Arguably the most significant data point in the entire debate about the Senate health care bill has been the CBO’s claim that in 2026, 22 million fewer people would have health insurance under the Senate bill than under Obamacare.
Democrats have seized on this number to stoke fears about the bill’s impact; moderate Republicans, intimidated by the negative headlines, have been reluctant to support the bill.
But buried within the CBO’s reports is a key fact: the vast majority of those coverage “losses” occur because the GOP bills repeal Obamacare’s individual mandate. In its July 20 estimate of the most recent version of the Senate’s Better Care Reconciliation Act, or BCRA, CBO says that in 2018, 15 million fewer Americans will have health insurance under the bill, two years before its repeal of Obamacare’s insurance subsidies takes effect.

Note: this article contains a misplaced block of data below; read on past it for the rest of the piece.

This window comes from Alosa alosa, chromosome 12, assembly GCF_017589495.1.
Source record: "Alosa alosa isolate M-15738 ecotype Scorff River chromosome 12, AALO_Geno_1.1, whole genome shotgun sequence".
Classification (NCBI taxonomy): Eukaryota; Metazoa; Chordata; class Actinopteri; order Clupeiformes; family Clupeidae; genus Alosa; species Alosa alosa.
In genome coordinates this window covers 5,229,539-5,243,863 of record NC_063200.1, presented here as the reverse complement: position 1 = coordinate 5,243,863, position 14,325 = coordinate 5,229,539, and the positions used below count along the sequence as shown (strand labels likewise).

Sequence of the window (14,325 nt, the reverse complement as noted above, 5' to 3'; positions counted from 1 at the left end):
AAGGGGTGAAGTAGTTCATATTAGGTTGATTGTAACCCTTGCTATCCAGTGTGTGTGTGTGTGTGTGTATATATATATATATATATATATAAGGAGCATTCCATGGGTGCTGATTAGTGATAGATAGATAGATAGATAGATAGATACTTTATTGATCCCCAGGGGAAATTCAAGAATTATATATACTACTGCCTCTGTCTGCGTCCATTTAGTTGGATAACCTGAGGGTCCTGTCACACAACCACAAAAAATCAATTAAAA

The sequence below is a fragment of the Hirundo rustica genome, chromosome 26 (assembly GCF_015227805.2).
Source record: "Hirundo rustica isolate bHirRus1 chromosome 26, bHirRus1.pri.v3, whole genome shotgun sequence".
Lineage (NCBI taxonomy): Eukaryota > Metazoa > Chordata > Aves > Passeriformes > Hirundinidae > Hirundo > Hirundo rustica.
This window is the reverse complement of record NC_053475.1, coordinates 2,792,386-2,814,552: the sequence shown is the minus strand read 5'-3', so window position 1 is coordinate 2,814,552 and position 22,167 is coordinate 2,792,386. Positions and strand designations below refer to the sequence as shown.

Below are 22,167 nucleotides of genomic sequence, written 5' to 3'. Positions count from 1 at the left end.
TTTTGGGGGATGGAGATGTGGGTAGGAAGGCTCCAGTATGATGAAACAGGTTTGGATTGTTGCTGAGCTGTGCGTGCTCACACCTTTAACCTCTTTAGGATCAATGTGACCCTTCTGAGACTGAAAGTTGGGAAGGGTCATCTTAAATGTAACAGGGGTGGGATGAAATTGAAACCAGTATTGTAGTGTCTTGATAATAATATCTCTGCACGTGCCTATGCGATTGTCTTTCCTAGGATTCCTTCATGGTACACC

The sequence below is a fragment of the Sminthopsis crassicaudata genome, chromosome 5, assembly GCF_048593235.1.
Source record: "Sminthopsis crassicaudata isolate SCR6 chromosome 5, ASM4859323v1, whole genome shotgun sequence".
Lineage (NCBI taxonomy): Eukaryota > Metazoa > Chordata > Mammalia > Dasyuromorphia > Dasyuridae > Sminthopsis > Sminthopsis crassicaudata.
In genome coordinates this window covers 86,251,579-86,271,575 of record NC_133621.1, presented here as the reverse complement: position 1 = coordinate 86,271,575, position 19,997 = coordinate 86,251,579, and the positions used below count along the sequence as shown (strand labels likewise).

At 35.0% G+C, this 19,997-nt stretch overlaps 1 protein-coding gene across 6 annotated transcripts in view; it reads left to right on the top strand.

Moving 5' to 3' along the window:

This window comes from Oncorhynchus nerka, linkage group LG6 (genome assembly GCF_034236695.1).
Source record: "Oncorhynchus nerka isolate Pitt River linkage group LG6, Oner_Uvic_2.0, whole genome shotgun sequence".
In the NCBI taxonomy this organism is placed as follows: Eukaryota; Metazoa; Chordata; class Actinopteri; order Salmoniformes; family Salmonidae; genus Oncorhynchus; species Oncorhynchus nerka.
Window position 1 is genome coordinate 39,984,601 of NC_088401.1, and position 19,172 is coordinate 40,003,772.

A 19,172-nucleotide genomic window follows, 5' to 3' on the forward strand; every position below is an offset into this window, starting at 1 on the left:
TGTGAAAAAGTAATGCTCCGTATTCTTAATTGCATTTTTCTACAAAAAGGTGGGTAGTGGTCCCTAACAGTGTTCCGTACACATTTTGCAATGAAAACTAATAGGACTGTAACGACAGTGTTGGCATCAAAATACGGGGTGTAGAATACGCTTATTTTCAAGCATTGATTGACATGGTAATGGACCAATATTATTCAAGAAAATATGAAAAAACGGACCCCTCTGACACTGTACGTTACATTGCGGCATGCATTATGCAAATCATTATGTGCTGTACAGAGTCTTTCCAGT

Why? It’s “primarily because the penalty for not having insurance would be eliminated.”
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